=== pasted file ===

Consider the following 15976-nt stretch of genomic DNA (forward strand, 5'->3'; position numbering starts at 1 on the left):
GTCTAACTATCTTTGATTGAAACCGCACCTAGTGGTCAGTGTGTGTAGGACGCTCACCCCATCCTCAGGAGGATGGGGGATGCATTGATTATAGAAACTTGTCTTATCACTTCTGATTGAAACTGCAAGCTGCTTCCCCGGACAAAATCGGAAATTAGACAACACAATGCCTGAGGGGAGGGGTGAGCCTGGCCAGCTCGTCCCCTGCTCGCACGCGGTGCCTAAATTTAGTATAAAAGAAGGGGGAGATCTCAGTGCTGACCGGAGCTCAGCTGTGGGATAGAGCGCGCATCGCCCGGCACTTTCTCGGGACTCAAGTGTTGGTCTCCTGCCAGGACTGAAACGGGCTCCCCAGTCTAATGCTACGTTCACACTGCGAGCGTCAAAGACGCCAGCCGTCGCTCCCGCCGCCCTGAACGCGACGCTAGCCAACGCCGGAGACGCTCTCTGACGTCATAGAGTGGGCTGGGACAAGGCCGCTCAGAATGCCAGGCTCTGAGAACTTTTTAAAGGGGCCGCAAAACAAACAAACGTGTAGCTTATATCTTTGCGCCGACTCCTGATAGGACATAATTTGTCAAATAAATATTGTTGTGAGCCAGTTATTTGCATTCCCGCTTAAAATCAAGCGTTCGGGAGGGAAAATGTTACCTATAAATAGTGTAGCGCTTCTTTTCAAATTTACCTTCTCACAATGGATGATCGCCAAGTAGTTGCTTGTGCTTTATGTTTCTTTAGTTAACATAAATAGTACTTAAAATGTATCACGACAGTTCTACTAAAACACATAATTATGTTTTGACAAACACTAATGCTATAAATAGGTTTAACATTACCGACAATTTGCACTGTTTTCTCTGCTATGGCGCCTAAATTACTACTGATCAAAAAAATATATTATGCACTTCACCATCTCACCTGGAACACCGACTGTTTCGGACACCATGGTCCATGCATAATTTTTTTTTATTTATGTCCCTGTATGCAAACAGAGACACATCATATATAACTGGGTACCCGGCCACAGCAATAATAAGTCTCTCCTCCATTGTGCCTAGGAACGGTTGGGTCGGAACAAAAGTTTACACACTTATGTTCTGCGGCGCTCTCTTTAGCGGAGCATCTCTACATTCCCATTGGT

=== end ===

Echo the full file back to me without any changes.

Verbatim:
Consider the following 15976-nt stretch of genomic DNA (forward strand, 5'->3'; position numbering starts at 1 on the left):
GTCTAACTATCTTTGATTGAAACCGCACCTAGTGGTCAGTGTGTGTAGGACGCTCACCCCATCCTCAGGAGGATGGGGGATGCATTGATTATAGAAACTTGTCTTATCACTTCTGATTGAAACTGCAAGCTGCTTCCCCGGACAAAATCGGAAATTAGACAACACAATGCCTGAGGGGAGGGGTGAGCCTGGCCAGCTCGTCCCCTGCTCGCACGCGGTGCCTAAATTTAGTATAAAAGAAGGGGGAGATCTCAGTGCTGACCGGAGCTCAGCTGTGGGATAGAGCGCGCATCGCCCGGCACTTTCTCGGGACTCAAGTGTTGGTCTCCTGCCAGGACTGAAACGGGCTCCCCAGTCTAATGCTACGTTCACACTGCGAGCGTCAAAGACGCCAGCCGTCGCTCCCGCCGCCCTGAACGCGACGCTAGCCAACGCCGGAGACGCTCTCTGACGTCATAGAGTGGGCTGGGACAAGGCCGCTCAGAATGCCAGGCTCTGAGAACTTTTTAAAGGGGCCGCAAAACAAACAAACGTGTAGCTTATATCTTTGCGCCGACTCCTGATAGGACATAATTTGTCAAATAAATATTGTTGTGAGCCAGTTATTTGCATTCCCGCTTAAAATCAAGCGTTCGGGAGGGAAAATGTTACCTATAAATAGTGTAGCGCTTCTTTTCAAATTTACCTTCTCACAATGGATGATCGCCAAGTAGTTGCTTGTGCTTTATGTTTCTTTAGTTAACATAAATAGTACTTAAAATGTATCACGACAGTTCTACTAAAACACATAATTATGTTTTGACAAACACTAATGCTATAAATAGGTTTAACATTACCGACAATTTGCACTGTTTTCTCTGCTATGGCGCCTAAATTACTACTGATCAAAAAAATATATTATGCACTTCACCATCTCACCTGGAACACCGACTGTTTCGGACACCATGGTCCATGCATAATTTTTTTTTATTTATGTCCCTGTATGCAAACAGAGACACATCATATATAACTGGGTACCCGGCCACAGCAATAATAAGTCTCTCCTCCATTGTGCCTAGGAACGGTTGGGTCGGAACAAAAGTTTACACACTTATGTTCTGCGGCGCTCTCTTTAGCGGAGCATCTCTACATTCCCATTGGT